JOHANNESBURG – South Africa’s government was confronted Friday with a new and chilling allegation about the bogus sign language interpreter at Nelson Mandela’s memorial: He was reportedly accused of murder 10 years ago.
Officials said they were investigating the revelation by the national eNCA TV news station. But they were unable, or unwilling, to explain why a man who says he is schizophrenic with violent tendencies was allowed to get within arm’s length of President Barack Obama and other world leaders.
Investigators probing Thamsanqa Jantjie “will compile a comprehensive report,” said Phumla Williams, the top government spokeswoman. But she did not say how long the investigation would take and insisted details would not be released until it was completed.
An Associated Press reporter found Jantjie at a makeshift bar owned by his cousin on the outskirts of Soweto Friday. Asked about the murder allegation, Jantjie turned and walked away without saying anything.
A day earlier, he told the AP that he had been violent “a lot” in the past, has schizophrenia and hallucinated during the Mandela memorial that angels were descending into the stadium. He also apologized for his performance but defended his interpreting as “the best in the world.”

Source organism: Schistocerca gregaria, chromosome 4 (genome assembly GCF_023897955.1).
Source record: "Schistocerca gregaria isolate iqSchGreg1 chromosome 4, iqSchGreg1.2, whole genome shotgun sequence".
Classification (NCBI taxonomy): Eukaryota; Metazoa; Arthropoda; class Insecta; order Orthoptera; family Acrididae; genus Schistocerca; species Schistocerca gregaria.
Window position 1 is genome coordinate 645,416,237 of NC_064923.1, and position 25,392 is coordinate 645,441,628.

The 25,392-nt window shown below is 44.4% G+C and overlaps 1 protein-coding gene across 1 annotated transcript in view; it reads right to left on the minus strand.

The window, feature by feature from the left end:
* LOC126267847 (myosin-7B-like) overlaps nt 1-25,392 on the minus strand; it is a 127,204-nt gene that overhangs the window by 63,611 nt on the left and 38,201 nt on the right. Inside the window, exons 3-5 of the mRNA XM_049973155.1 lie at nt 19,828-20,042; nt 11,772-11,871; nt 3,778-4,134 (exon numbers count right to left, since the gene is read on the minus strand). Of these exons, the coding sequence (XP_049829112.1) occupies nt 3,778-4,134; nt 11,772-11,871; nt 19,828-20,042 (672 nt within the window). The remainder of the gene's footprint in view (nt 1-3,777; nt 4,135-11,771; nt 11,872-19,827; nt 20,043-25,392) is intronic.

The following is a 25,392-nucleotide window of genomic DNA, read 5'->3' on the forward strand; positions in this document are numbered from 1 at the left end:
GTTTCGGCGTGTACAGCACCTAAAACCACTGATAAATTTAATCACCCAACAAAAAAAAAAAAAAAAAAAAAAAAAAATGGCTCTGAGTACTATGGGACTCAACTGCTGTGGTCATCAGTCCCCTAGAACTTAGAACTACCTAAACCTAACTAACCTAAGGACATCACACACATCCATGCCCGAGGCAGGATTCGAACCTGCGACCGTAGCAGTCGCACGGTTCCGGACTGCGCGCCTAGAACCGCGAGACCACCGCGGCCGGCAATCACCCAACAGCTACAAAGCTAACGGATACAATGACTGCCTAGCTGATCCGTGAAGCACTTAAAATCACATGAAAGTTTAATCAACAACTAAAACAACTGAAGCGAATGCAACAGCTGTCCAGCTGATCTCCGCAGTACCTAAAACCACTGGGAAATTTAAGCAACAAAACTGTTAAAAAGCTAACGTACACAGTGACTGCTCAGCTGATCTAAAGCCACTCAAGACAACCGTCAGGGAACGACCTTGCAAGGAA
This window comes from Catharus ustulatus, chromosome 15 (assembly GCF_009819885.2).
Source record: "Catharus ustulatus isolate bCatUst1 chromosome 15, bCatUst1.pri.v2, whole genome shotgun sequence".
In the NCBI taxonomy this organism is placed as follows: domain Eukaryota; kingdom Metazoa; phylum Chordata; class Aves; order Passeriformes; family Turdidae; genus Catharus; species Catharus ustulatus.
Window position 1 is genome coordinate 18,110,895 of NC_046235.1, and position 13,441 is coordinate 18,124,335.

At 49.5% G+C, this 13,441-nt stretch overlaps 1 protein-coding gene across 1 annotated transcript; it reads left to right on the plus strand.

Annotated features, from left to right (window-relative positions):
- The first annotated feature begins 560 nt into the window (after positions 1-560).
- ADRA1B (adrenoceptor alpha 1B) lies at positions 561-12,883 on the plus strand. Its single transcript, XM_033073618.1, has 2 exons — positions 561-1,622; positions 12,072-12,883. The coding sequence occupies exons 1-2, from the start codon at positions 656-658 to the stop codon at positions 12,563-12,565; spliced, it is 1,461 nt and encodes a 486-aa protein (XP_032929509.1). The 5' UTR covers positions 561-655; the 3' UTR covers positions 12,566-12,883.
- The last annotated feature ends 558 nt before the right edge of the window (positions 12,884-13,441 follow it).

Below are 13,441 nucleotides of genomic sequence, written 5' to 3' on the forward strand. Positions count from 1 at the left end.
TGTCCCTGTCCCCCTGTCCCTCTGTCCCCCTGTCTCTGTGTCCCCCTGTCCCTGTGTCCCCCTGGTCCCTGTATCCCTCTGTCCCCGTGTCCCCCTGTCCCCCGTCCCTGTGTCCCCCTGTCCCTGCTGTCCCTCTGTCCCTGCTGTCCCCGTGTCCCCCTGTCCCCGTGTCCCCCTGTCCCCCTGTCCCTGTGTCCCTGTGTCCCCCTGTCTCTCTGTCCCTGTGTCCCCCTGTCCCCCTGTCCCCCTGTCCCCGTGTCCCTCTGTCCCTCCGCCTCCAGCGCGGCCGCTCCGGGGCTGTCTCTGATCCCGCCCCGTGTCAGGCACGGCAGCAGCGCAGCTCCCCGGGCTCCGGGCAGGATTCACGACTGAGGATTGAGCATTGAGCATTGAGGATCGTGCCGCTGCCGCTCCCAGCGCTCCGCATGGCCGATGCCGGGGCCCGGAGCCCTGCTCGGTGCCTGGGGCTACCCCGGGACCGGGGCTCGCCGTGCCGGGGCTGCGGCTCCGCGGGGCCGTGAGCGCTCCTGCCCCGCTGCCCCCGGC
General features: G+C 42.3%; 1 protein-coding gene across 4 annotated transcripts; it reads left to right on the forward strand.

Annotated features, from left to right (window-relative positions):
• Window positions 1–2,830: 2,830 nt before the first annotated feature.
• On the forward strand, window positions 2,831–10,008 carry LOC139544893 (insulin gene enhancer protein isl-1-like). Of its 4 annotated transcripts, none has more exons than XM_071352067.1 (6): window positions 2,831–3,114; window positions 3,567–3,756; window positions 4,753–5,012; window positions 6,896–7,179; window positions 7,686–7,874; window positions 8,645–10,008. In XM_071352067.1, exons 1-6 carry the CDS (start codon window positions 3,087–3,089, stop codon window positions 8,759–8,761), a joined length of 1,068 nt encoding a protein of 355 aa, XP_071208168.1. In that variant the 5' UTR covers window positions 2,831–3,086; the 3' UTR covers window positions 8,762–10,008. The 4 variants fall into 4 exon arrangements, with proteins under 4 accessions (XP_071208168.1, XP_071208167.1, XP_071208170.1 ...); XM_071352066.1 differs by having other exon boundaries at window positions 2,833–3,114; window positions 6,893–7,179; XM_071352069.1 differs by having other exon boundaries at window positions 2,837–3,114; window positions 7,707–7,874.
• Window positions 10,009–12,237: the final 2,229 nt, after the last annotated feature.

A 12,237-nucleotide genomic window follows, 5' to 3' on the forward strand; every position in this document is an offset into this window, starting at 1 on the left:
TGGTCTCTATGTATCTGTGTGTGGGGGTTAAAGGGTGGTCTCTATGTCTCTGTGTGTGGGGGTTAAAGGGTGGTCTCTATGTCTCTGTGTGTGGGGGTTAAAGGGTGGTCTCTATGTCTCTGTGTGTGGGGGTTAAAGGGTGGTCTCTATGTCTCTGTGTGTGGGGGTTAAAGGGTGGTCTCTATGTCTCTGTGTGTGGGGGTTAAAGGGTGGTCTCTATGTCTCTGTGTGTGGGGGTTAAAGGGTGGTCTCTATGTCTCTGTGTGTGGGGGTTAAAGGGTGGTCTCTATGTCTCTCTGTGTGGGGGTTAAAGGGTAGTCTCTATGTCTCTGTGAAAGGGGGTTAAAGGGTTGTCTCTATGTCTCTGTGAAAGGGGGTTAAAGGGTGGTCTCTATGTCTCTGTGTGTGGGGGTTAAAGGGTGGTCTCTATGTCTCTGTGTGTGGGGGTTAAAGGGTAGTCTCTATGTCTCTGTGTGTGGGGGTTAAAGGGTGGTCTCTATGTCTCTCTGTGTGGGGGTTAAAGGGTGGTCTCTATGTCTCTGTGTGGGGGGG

His assertion was ridiculed by deaf advocates who said he didn’t know how to sign “Mandela” or “Thank you.”
The outcome of the reported murder case that eNCA said dated from 2003 was unclear, and the television report did not disclose any details.
The fiasco surrounding the use of Jantjie to provide sign language translation before a worldwide television audience has turned into an international embarrassment for South Africa, whose ruling party, the African National Congress, and president, Jacob Zuma, have already lost popularity because of corruption scandals and other public grievances.
The U.S. assistant secretary of state for African affairs, Linda Thomas-Greenfield, said Friday that “we’re all very upset” about Jantjie, who was just 3 feet from Obama at the memorial service for Mandela, who died Dec. 5 at 95.
Thomas-Greenfield told reporters in Kenya that U.S. officials are concerned about security and how Jantjie could have gotten so close to world leaders. She said officials were also dismayed because people watching around the world who needed sign language weren’t able to understand what was said at the ceremony. She called the problem “extraordinarily sad.”
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